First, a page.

Outcome in patients admitted outside regular hospital working hours: does time until regular working hours matter?
Int J Stroke. 2015 Jan;10(1):79-84
Authors: Nakajima M, Inatomi Y, Yonehara T, Watanabe M, Ando Y
AIMS: The aim of this study was to investigate whether stratifying patients according to the time period from admission to the start of regular working hours would help detect a weekend effect in acute stroke patients.
METHODS: Ischemic stroke patients admitted between October 2002 and March 2012 were analyzed. Working hours were defined as 9:00-17:00 on weekdays. Patients were divided into those admitted during working hours (no-wait group) and three other groups according to the time from admission to working hours: ≤24 h (short-wait group), 24-48 h (medium-wait group), and >48 h (long-wait group). The modified Rankin Scale score and mortality at three-months were compared among the groups.
RESULTS: Of 5625 patients, 3323 (59%) were admitted outside working hours. The proportion of patients with an mRS score 0-1 at three-months showed a decreasing trend with the time period before working hours: 47% (no-wait group), 42% (short-wait group), 42% (medium-wait group), and 38% (long-wait group), respectively (P < 0·001). When the no-wait group was used as a reference, the odds ratio for modified Rankin Scale score 0-1 was 0·88 (95% confidence interval, 0·75-1·04) in the short-wait group, 0·86 (0·69-1·07) in the medium-wait group, and 0·67 (0·53-0·85) in the long-wait group after adjusting for sex, age, premorbid mRS score, previous morbidity, stroke severity, and vascular risk factors. Mortality at three-months was not different between the no-wait group and the other groups.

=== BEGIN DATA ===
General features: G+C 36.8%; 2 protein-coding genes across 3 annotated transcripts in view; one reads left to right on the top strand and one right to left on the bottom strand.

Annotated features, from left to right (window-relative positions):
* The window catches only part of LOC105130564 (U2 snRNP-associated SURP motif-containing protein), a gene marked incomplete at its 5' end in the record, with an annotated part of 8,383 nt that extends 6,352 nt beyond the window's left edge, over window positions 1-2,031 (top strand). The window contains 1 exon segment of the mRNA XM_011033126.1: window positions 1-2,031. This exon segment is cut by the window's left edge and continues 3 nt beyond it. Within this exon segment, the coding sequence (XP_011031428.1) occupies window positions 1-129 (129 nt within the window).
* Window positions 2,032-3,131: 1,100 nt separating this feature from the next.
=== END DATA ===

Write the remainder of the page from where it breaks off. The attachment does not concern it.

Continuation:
CONCLUSION: A weekend effect might be evident if patients were stratified according to the time period from admission until working hours.
PMID: 25088773 [PubMed - indexed for MEDLINE]